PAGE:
The voucher thing is a contentious issue on the basis that the state isn't just going to hand out the money but rather it will require the recipient schools to meet it's own self-serving standards and agenda before it will agree to pay, and thus drag schools even further into the clammy mitt of the state.

"Is it still a Union Jack, or does it have southern stars on it yet?"
LOL, The Union Jack went as soon as the UK (bless her) voted in that bunch of socialist parasites who currently sap the national wealth and the country was overrun with asset-wealthy Grauniad reading pseudo-intellectual lefties. Of course when I came out here the bastards followed me and NZ voted in a 'me-too' Blair-wannabee turd-way lefty tribe who have had their pork-fattened arses plonked firmly on the parliamentary seats ever since. I'm still torn as to whether they remain less objectionable than Gordon "Red" Brown or not, but then I can't afford a UK house anymore either ;-)

"New Zealand, a home for Objectivists who are taken seriously? Wow! :-)"
Thus far they're not ;-) I've had plenty run-ins with them though, they're great sport for a bored anarachist! But at least they understand what I'm ranting about and engage even if they do spit at the very mention of the name Rothbard...

"Are you still having a depopulation problem down there, with all the Maoris and entrepreneurs moving to Australia? Maybe one day they'll all wake up and find all of the pigs have flown away and taken all their pork with them."
The recent Aussie tax cuts have livened things up a bit. It will be interesting to see if whoever is the last one out of NZ will turn off the lights or not. I mean we have to keep up the clean green image right? :-)

Great blog dude. Keep it up!

Anonymous said...

Well if anarcho-capitalists are the new homosexuals then to quote one person who shall remain nameless, they will have to be physically removed to preserve the libertarian order. Talk about jack boots. Thus the reason I could not participate in your poll as it left out the libertarian option: none of the above.

And the Objectivists in New Zealand are not taken seriously by anyone there. They are a joke without the humour. A leader without a following, a guru without his cult. There are lots of libertarians but any that are really decent refuse to have anything to do with that group.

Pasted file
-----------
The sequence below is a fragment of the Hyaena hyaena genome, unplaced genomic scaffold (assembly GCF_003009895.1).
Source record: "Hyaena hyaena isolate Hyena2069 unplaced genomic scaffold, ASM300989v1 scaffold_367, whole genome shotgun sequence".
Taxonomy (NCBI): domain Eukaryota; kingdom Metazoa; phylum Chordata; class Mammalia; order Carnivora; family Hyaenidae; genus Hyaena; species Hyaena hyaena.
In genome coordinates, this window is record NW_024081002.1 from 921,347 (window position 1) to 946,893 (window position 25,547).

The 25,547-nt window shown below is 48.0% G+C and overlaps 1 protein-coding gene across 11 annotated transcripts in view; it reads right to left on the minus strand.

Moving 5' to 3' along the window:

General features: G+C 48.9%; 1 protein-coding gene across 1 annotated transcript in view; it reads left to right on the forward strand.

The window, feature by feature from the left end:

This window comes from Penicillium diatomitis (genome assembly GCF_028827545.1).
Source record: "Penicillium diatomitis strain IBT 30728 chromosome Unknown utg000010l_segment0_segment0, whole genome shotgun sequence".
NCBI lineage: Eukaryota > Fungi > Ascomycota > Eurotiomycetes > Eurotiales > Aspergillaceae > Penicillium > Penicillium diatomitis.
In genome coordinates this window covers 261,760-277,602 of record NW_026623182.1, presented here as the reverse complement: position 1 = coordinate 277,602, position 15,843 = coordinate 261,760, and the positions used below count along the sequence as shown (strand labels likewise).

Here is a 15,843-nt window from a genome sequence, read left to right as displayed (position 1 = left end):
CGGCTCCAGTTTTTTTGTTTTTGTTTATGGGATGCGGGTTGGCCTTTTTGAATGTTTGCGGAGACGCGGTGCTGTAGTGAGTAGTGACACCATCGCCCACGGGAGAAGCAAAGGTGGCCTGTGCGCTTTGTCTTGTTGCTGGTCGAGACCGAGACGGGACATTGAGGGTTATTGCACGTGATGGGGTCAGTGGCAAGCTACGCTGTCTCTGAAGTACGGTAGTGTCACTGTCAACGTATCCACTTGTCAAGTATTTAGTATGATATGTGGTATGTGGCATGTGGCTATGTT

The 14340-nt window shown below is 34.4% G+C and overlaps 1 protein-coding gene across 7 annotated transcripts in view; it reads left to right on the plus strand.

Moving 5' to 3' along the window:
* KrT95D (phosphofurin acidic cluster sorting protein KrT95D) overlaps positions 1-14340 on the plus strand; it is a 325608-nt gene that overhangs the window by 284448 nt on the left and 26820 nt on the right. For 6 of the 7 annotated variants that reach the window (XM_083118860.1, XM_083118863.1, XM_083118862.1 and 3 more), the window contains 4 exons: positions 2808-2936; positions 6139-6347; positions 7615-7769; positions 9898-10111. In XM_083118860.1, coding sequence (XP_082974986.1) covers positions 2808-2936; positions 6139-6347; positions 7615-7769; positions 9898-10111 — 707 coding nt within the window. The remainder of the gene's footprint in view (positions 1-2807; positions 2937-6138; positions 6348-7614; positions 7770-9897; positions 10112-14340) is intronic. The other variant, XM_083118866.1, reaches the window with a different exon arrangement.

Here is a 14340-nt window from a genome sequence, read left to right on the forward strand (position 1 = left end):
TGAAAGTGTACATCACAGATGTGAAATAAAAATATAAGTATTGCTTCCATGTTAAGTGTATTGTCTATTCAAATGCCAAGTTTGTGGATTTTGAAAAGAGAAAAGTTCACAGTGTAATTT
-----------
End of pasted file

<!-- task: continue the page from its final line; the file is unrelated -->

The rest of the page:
Jack Maturin said...

Thus the reason I could not participate in your poll as it left out the libertarian option: none of the above.

Such a libertarian option ought to be made compulsory, I reckon.

voice said...

I'm not sure if it's different because I'm in the U.S. (Texas), but my wife and I are way open about our beliefs. My dad thinks I'm a little weird, and my father-in-law is a bit of a proto-libertarian-ancap who thinks we're a little weird, but not quite as weird as my dad does.

My coworkers think I'm a little off but respect my beliefs and give them a fair hearing and often agree with more than half of what I have to say. I can actually whip up a bit of passion when I get going in my speechmaking around the water cooler. They want anarcho-capitalism, they just don't fully know that they do.

Jack Maturin said...

What are these 'beliefs' that your proto-libertarian-ancap father-in-law thinks are a bit weird?

I think as well that everyone, including socialists, want anarcho-capitalism in all aspects of their lives - at least in their private lives.

If you don't believe me, try picking up the iPod of the next socialist you see, and walking off with it. Witness the vociferous stream of abuse you'll get for daring to help yourself to their private property.

"But isn't all property theft?", you might ask, which will confuse the buggers.

But when it comes to the magic of government, all bets are off. Somehow this religion we've all been indoctrinated with means I cannot steal the iPod of a socialist, but via government, this socialist can steal far more from me via the taxation process.

Oh well. It's only a phase humanity is going through, I'm sure. We've come a real long way real quickly since the Lydians invented gold money. The stone age lasted 95,000 years, and the age of money has so far lasted about 3,000 years.

In the fully ancap future, of 100,000 years in the future, they will study our age with enormous interest. But mostly with hilarity for our belief in the divine sanction of government.

Well, that's what I hope, anyway! :-)